Japanese Yen Facts
The Japanese economy is the leading economy in Asia and the world's second-largest national economy. Japan is a major exporter throughout the world. Because of Japan's large amount of trade with the United States, Europe, Asia and other nations, multinational corporations have a regular need to convert local currency into Japanese yen and vice versa. Consistently low interest rates in Japan have made the yen a popular currency for the carry trade as well. For these reasons, among others, the U.S. dollar/Japanese yen pair is heavily traded in the forex market.
The Japanese Economy
A relatively small country in terms of size with little in the way of natural resources, Japan has relied on a mastery of new technologies, a strong work ethic, innovative manufacturing techniques, a high national savings rate, and a close working partnership between the Japanese government and business sectors to conquer its natural disadvantages. Although the country and its economy were severely damaged during the second World War, the Japanese economy has since grown to become the largest on the planet next to the United States.
However, following over 40 years of incredible economic growth, the early 1990s marked an end to the Japanese bull markets in domestic equities and real estate. The bursting of these bubbles led to a quick economic slowdown and a deflationary spiral. The Japanese banking system was left with trillions of yen in bad loans and consequently cut back its lending activities. Japanese consumer spending also slowed dramatically as the country entered a prolonged economic downturn. For two decades, the Japanese government has struggled to revive the economy and return growth to its previously robust rates. Although t efforts have not yet been completely successful, no one can argue the fact that Japan has become an economic powerhouse and an important source of global economic activity today. (For background reading, see The Lost Decade: Lessons From Japan's Real Estate Crisis and Crashes: The Asian Crisis.)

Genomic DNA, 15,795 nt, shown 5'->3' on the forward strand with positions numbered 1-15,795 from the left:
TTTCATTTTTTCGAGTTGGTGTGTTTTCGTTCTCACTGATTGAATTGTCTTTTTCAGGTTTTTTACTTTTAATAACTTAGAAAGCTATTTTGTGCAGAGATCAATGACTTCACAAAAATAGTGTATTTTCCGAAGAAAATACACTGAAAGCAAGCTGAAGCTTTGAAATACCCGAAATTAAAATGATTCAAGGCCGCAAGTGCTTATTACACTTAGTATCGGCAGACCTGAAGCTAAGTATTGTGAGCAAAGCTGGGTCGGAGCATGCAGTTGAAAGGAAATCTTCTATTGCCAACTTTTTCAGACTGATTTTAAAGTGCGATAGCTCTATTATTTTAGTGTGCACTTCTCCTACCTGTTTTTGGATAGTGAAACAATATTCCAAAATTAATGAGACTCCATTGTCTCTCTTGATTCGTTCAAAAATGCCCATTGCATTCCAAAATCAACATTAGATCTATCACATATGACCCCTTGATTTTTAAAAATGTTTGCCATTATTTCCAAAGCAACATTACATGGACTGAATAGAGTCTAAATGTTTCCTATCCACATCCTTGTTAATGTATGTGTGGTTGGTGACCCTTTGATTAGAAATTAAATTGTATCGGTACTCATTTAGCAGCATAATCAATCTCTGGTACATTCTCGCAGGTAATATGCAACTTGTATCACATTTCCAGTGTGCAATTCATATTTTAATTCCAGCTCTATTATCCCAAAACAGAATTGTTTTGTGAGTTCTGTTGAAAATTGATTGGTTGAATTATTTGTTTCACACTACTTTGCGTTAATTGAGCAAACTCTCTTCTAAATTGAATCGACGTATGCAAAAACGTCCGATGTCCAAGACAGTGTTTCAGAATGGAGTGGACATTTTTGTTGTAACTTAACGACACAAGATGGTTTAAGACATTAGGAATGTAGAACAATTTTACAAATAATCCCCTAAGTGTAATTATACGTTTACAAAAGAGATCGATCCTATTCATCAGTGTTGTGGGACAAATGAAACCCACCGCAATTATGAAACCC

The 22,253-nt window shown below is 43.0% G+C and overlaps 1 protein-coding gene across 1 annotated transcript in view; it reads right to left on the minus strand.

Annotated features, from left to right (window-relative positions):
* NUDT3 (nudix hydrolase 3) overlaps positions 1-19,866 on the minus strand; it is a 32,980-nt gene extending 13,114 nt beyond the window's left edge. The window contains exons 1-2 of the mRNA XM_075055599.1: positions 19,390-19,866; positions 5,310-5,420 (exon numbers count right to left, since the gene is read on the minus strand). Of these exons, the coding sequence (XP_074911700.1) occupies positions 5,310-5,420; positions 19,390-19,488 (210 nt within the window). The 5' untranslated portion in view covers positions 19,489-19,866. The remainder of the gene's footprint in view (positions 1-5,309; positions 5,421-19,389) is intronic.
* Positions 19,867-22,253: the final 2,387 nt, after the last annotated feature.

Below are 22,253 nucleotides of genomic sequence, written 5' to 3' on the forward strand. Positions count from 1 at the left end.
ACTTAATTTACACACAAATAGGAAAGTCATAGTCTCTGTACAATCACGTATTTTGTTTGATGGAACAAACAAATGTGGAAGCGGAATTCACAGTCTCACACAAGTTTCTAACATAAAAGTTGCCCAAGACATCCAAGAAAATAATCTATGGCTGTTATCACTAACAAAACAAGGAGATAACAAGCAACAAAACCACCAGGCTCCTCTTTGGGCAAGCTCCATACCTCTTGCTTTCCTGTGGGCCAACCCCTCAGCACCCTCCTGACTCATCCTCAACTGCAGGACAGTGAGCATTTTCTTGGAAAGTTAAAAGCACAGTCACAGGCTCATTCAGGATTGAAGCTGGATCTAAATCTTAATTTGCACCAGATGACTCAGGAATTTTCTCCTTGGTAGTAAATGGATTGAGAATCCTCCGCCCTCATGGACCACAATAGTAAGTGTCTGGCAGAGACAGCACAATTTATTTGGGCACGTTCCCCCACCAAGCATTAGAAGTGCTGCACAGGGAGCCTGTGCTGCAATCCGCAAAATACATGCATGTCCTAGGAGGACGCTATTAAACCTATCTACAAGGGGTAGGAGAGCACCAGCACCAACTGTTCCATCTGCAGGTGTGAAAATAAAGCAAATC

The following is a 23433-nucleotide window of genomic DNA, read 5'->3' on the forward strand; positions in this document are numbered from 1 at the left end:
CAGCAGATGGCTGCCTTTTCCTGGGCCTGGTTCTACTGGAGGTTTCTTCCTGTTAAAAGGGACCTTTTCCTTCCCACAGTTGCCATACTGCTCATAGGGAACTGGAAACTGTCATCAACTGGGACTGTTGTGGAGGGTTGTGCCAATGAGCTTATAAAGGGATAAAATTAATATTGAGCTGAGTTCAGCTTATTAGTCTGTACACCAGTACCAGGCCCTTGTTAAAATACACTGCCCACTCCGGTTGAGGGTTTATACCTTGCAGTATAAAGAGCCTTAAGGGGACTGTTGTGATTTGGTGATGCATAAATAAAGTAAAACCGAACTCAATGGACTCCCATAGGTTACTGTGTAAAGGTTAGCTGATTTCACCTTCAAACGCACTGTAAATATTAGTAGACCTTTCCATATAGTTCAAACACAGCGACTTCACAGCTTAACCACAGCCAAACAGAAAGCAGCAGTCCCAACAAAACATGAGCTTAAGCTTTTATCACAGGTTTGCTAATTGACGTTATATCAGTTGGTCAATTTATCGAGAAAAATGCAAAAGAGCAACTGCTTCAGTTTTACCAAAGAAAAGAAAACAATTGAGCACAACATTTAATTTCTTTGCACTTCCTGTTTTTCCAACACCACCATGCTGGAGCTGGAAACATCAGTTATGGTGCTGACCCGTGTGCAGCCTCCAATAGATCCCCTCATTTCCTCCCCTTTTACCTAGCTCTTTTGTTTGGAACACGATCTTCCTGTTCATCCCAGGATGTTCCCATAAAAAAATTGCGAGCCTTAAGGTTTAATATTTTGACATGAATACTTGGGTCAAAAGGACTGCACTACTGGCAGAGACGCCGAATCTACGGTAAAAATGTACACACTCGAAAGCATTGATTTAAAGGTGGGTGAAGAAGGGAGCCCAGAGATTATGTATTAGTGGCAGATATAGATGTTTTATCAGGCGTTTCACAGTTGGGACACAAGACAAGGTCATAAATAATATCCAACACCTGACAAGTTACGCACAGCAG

The Japanese Yen
The Japanese yen is the most heavily traded currency in Asia and the fourth most actively traded currency in the world. During the 1980s, some analysts felt that the yen would one day join the U.S. dollar as one of the world's reserve currencies. Japan's extended economic decline put a stop to those hopes, at least temporarily, but the yen remains an extremely important currency in the global financial markets. (Find out how yen carry trades contributed to the credit crisis in The Credit Crisis And The Carry Trade.)
The primary outcome of Japan's extended period of sluggish economic expansion is that the Japanese central bank has been forced to keep its interest rates very low to help encourage economic growth. As we previously touched on, these reduced interest rates have made the Japanese yen tremendously popular in the carry trade. In a carry trade, investors and speculators sell the yen and use the proceeds to purchase higher yielding currencies. This constant selling of the yen has played a part in keeping it a lower level than it might otherwise trade.